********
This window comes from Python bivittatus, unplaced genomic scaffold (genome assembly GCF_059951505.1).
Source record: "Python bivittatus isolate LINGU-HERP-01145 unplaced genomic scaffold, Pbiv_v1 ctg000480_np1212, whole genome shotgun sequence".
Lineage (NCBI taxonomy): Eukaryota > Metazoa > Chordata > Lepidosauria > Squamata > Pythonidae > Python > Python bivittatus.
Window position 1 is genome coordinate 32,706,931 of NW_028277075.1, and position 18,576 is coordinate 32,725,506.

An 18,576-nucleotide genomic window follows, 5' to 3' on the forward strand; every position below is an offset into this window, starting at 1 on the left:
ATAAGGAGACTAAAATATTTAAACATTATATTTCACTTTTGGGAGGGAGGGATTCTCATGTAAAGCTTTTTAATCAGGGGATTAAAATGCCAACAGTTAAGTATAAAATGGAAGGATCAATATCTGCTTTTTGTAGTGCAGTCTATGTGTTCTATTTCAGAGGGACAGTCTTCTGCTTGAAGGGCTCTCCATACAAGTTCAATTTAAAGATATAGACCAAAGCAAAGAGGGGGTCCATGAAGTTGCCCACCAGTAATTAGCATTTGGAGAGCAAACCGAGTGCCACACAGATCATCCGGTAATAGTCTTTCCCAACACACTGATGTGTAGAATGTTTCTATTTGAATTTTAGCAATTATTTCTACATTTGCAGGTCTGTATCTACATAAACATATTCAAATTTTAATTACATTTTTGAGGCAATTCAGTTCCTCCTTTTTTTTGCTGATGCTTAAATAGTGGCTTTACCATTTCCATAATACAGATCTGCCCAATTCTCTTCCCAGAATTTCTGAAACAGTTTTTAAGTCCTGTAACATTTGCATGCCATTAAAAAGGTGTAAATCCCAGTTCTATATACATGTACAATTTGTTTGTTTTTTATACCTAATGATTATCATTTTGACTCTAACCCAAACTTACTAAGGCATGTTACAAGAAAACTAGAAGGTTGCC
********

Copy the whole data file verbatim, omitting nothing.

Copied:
This window comes from Python bivittatus, unplaced genomic scaffold (genome assembly GCF_059951505.1).
Source record: "Python bivittatus isolate LINGU-HERP-01145 unplaced genomic scaffold, Pbiv_v1 ctg000480_np1212, whole genome shotgun sequence".
Lineage (NCBI taxonomy): Eukaryota > Metazoa > Chordata > Lepidosauria > Squamata > Pythonidae > Python > Python bivittatus.
Window position 1 is genome coordinate 32,706,931 of NW_028277075.1, and position 18,576 is coordinate 32,725,506.

An 18,576-nucleotide genomic window follows, 5' to 3' on the forward strand; every position below is an offset into this window, starting at 1 on the left:
ATAAGGAGACTAAAATATTTAAACATTATATTTCACTTTTGGGAGGGAGGGATTCTCATGTAAAGCTTTTTAATCAGGGGATTAAAATGCCAACAGTTAAGTATAAAATGGAAGGATCAATATCTGCTTTTTGTAGTGCAGTCTATGTGTTCTATTTCAGAGGGACAGTCTTCTGCTTGAAGGGCTCTCCATACAAGTTCAATTTAAAGATATAGACCAAAGCAAAGAGGGGGTCCATGAAGTTGCCCACCAGTAATTAGCATTTGGAGAGCAAACCGAGTGCCACACAGATCATCCGGTAATAGTCTTTCCCAACACACTGATGTGTAGAATGTTTCTATTTGAATTTTAGCAATTATTTCTACATTTGCAGGTCTGTATCTACATAAACATATTCAAATTTTAATTACATTTTTGAGGCAATTCAGTTCCTCCTTTTTTTTGCTGATGCTTAAATAGTGGCTTTACCATTTCCATAATACAGATCTGCCCAATTCTCTTCCCAGAATTTCTGAAACAGTTTTTAAGTCCTGTAACATTTGCATGCCATTAAAAAGGTGTAAATCCCAGTTCTATATACATGTACAATTTGTTTGTTTTTTATACCTAATGATTATCATTTTGACTCTAACCCAAACTTACTAAGGCATGTTACAAGAAAACTAGAAGGTTGCC